Number of Combination of ‘n’ different things, taken ‘r’ at a time is given by:-

^{n}C_{r}= n!
/ r ! x
(n-r)!

Proof: Each combination consists of ‘r’ different things, which can be arranged among themselves in r! ways.

=> For one combination of ‘r’ different things, number of arrangements = r!

For ^{n}C_{r}
combination number of
arrangements:
r ^{n}C_{r}

=> Total number of
permutations = r! ^{n}C_{r}
—————(1)

But number of permutation of ‘n’ different things, taken ‘r’ at a time

= ^{n}P_{r}
——-(2)

From (1) and (2) :

^{n}P_{r}
= r! . ^{n}C_{r}

or
n!/(n-r)! = r! . ^{n}C_{r
}

or ^{n}C_{r}
= n!/r!x(n-r)!

**Note: **^{n}C_{r}
= ^{n}C_{n-r}

or ^{n}C_{r}
= n!/r!x(n-r)! and ^{n}C_{n-r} = n!/(n-r)!x(n-(n-r))!

= n!/(n-r)!xr!

__Restricted –
Combinations__

(a) Number of
combinations of ‘n’ different things taken
‘r’ at a time, when ‘p’ particular
things are always included = ^{n-p}C_{r-p}.

(b) Number of
combination of ‘n’ different things, taken
‘r’ at a time, when ‘p’ particular
things are always to be excluded = ^{n-p}C_{r}

Example: In how many ways can a cricket-eleven be chosen out of 15 players? if

(i) A particular player is always chosen,

(ii) A particular is never chosen.

Ans:

(i) A particular player is always chosen, it means that 10 players are selected out of the remaining 14 players.

=. Required number of ways
= ^{14}C_{10} = ^{14}C_{4}

= 14!/4!x19! = 1365

(ii) A particular players is never chosen, it means that 11 players are selected out of 14 players.

=> Required number
of ways = ^{14}C_{11}

= 14!/11!x3! = 364

(iii) Number of ways of
selecting zero or more things from ‘n’
different things is given by:- 2^{n}-1

**Proof**: Number of ways of selecting
one thing, out of n-things = ^{n}C_{1}

Number of selecting two
things, out of n-things =^{n}C_{2}

Number of ways of selecting
three things, out of n-things =^{n}C_{3}

Number of ways of selecting
‘n’ things out of ‘n’ things = ^{n}C_{n}

=>Total number of ways of selecting one or more things out of n different things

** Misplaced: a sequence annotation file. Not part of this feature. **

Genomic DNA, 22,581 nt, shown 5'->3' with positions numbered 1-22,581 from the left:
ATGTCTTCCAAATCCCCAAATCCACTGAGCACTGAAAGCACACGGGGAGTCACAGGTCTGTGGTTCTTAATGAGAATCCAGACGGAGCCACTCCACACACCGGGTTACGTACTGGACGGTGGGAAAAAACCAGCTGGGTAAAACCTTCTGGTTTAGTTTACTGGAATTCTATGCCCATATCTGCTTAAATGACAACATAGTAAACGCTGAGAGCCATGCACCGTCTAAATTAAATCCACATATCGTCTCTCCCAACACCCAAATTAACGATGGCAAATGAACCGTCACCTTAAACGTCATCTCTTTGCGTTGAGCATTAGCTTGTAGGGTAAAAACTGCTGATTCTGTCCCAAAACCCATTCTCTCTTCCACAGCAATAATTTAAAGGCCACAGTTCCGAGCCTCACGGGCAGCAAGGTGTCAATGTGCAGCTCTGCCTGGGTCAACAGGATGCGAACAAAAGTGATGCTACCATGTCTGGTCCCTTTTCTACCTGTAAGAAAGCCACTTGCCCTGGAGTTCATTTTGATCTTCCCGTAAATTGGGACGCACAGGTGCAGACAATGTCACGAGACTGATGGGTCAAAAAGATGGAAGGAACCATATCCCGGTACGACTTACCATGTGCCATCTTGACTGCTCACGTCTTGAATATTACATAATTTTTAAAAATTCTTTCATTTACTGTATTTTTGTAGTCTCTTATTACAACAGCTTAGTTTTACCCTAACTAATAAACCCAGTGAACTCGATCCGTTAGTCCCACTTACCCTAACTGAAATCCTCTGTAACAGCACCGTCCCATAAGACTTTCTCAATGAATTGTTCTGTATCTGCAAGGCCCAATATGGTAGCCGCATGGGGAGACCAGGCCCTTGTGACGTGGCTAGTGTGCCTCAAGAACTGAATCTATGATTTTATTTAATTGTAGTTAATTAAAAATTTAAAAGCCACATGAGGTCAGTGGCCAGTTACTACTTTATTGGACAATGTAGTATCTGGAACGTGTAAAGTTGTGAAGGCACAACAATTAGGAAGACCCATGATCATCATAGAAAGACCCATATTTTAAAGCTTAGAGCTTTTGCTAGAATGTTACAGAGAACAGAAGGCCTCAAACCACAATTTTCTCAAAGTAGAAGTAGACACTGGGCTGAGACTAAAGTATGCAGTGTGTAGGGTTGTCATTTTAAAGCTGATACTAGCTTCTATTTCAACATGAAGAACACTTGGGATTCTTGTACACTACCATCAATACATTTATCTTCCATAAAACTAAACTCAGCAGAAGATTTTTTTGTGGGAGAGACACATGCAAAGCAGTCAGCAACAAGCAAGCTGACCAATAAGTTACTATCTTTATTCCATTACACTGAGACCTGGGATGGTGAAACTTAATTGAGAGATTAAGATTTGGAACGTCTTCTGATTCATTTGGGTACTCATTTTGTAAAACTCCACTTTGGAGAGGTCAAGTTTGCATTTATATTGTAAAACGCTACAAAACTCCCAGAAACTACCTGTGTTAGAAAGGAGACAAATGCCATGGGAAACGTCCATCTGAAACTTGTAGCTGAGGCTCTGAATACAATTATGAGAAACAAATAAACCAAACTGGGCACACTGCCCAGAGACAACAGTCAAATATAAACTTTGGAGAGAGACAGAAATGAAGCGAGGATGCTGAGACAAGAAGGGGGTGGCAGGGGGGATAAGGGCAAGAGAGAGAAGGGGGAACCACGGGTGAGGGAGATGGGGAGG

= ^{n}C_{1}
+ ^{n}C_{2} + ^{n}C_{3} +
————- + ^{n}C_{n}

= (^{n}C_{0}
+ ^{n}C_{1} + —————–^{n}C_{n})
– ^{n}C_{0}

= 2^{n} –
1
[ ^{n}C_{0}=1]

Example: John has 8 friends. In how many ways can he invite one or more of them to dinner?

Ans. John can select one or more than one of his 8 friends.

=> Required number of
ways = 2^{8} – 1= 255.

(iv) Number of ways of selecting zero or more things from ‘n’ identical things is given by :- n+1

Example: In how many ways, can zero or more letters be selected form the letters AAAAA?

Ans. Number of ways of :

Selecting zero ‘A’s = 1

Selecting one ‘A’s = 1

Selecting two ‘A’s = 1

Selecting three ‘A’s = 1

Selecting four ‘A’s = 1

Selecting five ‘A’s = 1

=> Required number of ways = 6 [5+1]

(V) Number of ways of selecting one or more things from ‘p’ identical things of one type ‘q’ identical things of another type, ‘r’ identical things of the third type and ‘n’ different things is given by :-

(p+1) (q+1) (r+1)2^{n}
– 1

Example: Find the number of different choices that can be made from 3 apples, 4 bananas and 5 mangoes, if at least one fruit is to be chosen.

Ans:

Number of ways of selecting apples = (3+1) = 4 ways.

Number of ways of selecting bananas = (4+1) = 5 ways.

Number of ways of selecting mangoes = (5+1) = 6 ways.

Total number of ways of selecting fruits = 4 x 5 x 6

But this includes, when no fruits i.e. zero fruits is selected

=> Number of ways of selecting at least one fruit = (4x5x6) -1 = 119

Note :- There was no fruit of a different type, hence here n=o

=> 2^{n
}= 2^{0}=1

(VI) Number of ways of selecting ‘r’ things from ‘n’ identical things is ‘1’.

Example: In how many ways 5 balls can be selected from ‘12’ identical red balls?

Ans. The balls are identical, total number of ways of selecting 5 balls = 1.

Example: How many numbers of four digits can be formed with digits 1, 2, 3, 4 and 5?

Ans. Here n = 5 [Number of digits]

And r = 4 [ Number of places to be filled-up]

Required number is ^{5}P_{4}
= 5!/1! = 5 x 4 x 3 x 2 x 1